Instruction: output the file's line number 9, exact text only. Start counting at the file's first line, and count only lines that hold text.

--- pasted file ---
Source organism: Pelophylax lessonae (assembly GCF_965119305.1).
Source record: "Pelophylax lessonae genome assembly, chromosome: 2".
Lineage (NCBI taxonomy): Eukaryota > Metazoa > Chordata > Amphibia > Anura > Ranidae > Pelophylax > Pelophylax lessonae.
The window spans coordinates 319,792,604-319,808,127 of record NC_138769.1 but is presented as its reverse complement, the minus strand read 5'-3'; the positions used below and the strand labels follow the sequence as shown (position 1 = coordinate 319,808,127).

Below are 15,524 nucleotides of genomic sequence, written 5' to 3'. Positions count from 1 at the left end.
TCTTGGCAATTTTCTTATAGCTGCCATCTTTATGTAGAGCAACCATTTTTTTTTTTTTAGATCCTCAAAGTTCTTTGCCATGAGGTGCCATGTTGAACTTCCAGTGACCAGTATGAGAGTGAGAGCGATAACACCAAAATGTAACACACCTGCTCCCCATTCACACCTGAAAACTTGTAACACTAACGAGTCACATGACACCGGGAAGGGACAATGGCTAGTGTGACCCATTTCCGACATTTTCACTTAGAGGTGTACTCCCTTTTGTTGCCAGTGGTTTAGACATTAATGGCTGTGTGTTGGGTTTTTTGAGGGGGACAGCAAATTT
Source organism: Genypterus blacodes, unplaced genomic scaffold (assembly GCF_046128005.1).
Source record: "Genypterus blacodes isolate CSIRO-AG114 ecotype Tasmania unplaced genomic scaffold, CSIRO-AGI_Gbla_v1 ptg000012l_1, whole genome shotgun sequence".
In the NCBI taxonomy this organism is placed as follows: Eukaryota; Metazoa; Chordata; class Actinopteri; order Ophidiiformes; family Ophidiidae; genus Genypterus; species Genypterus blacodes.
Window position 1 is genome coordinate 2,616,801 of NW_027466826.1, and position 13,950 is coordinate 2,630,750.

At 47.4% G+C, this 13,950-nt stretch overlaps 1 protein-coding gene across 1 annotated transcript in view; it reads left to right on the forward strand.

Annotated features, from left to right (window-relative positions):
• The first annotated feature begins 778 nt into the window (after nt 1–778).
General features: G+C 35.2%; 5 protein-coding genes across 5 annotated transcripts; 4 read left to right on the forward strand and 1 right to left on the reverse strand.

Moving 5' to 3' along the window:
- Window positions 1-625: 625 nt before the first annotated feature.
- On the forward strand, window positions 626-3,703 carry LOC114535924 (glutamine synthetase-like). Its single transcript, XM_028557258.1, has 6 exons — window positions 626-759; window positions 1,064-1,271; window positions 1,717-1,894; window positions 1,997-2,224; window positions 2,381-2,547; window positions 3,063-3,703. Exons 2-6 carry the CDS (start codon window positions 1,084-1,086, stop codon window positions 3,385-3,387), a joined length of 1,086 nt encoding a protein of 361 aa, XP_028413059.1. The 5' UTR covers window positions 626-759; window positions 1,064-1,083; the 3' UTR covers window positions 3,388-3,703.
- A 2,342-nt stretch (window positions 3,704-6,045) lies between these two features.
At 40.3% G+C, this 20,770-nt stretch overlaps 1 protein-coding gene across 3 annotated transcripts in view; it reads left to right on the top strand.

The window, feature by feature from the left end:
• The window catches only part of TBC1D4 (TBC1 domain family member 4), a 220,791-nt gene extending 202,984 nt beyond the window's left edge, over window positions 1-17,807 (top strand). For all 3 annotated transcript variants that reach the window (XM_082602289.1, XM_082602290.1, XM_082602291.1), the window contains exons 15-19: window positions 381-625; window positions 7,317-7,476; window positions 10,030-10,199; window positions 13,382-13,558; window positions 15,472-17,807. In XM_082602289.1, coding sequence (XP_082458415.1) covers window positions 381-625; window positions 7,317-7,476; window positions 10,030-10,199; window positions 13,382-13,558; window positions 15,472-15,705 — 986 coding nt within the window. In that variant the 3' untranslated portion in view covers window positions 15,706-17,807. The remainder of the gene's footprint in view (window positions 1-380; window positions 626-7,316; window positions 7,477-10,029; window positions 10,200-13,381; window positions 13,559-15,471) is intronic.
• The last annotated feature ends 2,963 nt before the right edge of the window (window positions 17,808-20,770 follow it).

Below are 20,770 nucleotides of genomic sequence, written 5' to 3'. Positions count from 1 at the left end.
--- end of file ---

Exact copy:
In the NCBI taxonomy this organism is placed as follows: Eukaryota; Metazoa; Chordata; class Actinopteri; order Ophidiiformes; family Ophidiidae; genus Genypterus; species Genypterus blacodes.